Photos by Cassie Zhang
After building a following through the now-defunct social media site Vine, Sam Wilkinson signed with the KSR Group and dropped his 5-track EP Keep It In The Middle. INKED caught up with Sammy Wilk to talk music, his clothing line and the WILK Project, which raises money and awareness to build music and art programs for the children in the African nation of Sierra Leone.
What was the biggest change when you made the move from Omaha, Nebraska to Los Angeles?
I was lucky enough to move out with a few friends from my high school, which really helped the situation. I think the biggest changes were the traffic, which is terrible, and the people. The people that grow up in the midwest are still the best people I've met in the world.
What got you started into music?
When I was in 5th or 6th grade, my sister's boyfriend at the time was in a reggae band. He taught me how to play the guitar. This is what really got me interested in music in general. I listened to reggae growing up. It was a whole lot of Iration, Rebelution, The Movement, Soja, etc. If it wasn’t reggae, I was listening to Blink-182.
Who are your favorite artists currently?
I have a wide variety of favorites, depending on my mood. I tend to like songs more than artists. The artists I listen to the most are probably Drake, because he never misses, all my old school reggae bands, and then the majority of the time it’s my own unreleased music.
Who are your “musical parents” you would say your style is a cross between?
I think you can find a little bit of everyone in my music. I am musically inspired by a lot of different types of music, whether it’s the feel and melodies of reggae music, or the tone of a hip-hop song or the lyrics of an R&B song. I enjoy grabbing inspiration from all over the place. I leave it up to the listener to compare me to whoever they feel is right.
Tell us about the WILK Project and how it came about.
The WILK project stands for We Inspire the Lives of Kids. I first went to Africa, to the country of Malawi, in 2016 with the United Nations. This was such an incredible experience and I knew once I was there that I wanted to continue doing things of that nature. I knew I wanted to help less fortunate kids in any way possible. So, I made a clothing line called WiLK and wanted to give the proceeds to a school I found in Sierra Leone, Shine On Sierra Leone, to help rebuild the school. It all came together in a beautifully authentic way when one day, I was at a party, and met the woman that owned the non-profit, Shine On Sierra Leone. We got to talking and basically figured out that she was looking for someone with a platform to help bring light to her non-profit and I was looking for a project like this to help with. It all happened very organically and I met some life-long friends along the way.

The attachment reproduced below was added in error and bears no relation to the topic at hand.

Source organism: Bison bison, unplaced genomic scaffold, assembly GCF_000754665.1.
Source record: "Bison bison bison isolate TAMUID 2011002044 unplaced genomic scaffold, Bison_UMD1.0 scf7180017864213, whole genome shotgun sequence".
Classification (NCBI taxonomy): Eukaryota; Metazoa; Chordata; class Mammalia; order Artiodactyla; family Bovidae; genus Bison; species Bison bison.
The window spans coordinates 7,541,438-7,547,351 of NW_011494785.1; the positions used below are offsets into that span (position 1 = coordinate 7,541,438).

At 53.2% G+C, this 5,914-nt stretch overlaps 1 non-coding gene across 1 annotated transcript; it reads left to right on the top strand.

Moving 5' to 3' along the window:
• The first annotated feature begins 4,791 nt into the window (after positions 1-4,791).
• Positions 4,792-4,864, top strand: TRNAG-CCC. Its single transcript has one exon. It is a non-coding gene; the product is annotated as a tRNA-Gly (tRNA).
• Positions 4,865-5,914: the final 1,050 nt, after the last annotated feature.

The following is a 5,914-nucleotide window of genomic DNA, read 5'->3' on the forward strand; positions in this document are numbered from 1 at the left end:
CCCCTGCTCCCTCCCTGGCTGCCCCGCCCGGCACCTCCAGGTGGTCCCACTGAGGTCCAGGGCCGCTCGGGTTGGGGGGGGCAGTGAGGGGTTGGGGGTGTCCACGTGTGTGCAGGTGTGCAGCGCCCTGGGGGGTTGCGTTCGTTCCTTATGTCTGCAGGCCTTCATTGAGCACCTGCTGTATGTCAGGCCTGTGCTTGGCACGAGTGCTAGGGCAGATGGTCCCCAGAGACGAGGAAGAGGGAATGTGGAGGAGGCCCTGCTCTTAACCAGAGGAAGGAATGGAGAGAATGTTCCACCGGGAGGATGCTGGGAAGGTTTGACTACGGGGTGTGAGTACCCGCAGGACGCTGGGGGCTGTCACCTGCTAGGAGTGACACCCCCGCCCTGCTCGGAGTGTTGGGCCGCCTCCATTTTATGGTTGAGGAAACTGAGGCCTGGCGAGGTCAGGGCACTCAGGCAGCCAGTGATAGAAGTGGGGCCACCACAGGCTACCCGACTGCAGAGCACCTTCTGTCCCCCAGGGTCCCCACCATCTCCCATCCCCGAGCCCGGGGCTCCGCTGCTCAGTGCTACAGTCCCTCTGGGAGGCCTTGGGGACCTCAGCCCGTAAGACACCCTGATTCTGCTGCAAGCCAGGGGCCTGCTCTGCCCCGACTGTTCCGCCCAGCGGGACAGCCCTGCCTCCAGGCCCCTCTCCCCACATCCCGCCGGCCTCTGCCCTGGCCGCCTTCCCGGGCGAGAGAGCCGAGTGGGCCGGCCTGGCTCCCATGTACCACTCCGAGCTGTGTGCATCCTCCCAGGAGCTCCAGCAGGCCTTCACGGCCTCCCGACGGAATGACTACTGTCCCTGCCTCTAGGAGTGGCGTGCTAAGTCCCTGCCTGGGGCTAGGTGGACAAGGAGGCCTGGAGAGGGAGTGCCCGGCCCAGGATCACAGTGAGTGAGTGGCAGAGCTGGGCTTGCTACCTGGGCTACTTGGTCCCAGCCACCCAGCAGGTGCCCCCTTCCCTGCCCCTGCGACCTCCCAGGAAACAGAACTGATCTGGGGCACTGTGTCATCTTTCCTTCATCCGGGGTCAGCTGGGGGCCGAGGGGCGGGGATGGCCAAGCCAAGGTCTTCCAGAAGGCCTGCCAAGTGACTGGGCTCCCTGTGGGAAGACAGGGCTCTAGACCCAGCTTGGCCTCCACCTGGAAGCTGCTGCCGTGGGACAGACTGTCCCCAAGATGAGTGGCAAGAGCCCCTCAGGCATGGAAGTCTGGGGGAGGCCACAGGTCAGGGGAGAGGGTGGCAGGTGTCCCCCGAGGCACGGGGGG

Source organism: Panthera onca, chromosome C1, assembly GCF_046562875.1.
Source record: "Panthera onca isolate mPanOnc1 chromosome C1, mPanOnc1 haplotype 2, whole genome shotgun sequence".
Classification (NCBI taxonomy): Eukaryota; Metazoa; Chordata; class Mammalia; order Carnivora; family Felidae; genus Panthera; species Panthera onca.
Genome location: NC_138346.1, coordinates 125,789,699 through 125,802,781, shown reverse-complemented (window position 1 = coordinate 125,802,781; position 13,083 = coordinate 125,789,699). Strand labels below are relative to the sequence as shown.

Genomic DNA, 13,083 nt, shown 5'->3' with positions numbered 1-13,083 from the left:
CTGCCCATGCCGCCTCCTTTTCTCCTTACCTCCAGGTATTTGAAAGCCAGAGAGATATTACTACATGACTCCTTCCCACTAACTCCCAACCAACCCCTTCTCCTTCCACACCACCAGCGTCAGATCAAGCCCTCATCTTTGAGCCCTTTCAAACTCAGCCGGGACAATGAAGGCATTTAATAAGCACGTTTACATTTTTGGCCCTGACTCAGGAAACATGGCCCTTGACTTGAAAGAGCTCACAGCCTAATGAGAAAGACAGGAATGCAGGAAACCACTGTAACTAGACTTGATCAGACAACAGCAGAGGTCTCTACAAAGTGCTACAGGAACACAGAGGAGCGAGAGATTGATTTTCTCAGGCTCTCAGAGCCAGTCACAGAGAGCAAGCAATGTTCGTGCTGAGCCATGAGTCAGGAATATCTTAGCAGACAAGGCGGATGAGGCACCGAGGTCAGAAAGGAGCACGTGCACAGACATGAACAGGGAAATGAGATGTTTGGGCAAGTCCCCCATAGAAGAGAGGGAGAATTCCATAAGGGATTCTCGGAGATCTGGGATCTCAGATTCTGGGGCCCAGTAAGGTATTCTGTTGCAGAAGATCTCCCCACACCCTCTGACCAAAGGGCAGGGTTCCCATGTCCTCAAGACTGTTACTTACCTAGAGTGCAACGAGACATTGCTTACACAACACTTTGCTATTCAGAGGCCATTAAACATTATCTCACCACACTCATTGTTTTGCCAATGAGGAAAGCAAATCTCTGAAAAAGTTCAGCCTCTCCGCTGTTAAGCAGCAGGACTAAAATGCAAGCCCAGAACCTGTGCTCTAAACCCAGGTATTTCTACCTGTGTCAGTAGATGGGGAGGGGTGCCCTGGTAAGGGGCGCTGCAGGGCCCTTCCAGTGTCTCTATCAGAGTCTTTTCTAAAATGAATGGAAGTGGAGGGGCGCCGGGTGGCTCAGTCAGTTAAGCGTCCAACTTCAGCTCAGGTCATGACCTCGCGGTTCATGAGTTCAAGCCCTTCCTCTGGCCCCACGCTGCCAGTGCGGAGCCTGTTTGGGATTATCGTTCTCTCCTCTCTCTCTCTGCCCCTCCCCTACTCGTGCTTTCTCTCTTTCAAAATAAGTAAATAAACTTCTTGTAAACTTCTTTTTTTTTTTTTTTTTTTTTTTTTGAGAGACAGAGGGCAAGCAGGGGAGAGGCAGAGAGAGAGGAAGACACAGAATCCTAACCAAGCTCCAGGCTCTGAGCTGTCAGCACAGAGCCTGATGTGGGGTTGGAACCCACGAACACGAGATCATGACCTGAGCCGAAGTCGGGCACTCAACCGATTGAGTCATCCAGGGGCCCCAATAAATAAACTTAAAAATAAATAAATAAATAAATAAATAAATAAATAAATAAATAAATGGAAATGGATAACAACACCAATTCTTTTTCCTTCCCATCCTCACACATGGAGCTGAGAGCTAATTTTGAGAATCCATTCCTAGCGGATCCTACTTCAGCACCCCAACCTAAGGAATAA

Tell us about the creative process behind "Keep It In The Middle."
The creative process really just involves going through real life experiences. It is all about being able to go through something then transcend those feelings into musical form. Whether it’s love, heartbreak, everyday life, whatever it may be. It is finding a way to best turn those thoughts into music.
Your dad’s slogan growing up was “keep it in the middle.” How does this influence your life today?
He's always said “keep it in the middle” for as long as I can remember. From what I take away from it is that it’s his way of saying “do it in moderation.” I think in everything you do, you have to learn to keep it in the middle. Don’t become too sad, don’t be too happy, don’t get too drunk, whatever it is. Keep that shit in the middle and you’ll live a happier, stress-free life.
What are your top 3 vices?
Beer, Juul, Fortnite.
Give us a tattoo tour!
My first tattoo: "don’t worry, be happy" on my inner arm. My favorite tattoo is probably the rose in the middle of my chest. The most meaningful is probably the ‘Keep It in the Middle’ on my lower thigh. And the most painful is probably the butterfly on my shin.
I go with the flow when I get tats. I don’t have any planned currently, but if I think of something in the next few days I'll probably just get it. I will never get one on my face. I don’t like the look of face tats personally, and I know I would get sick of them on my face.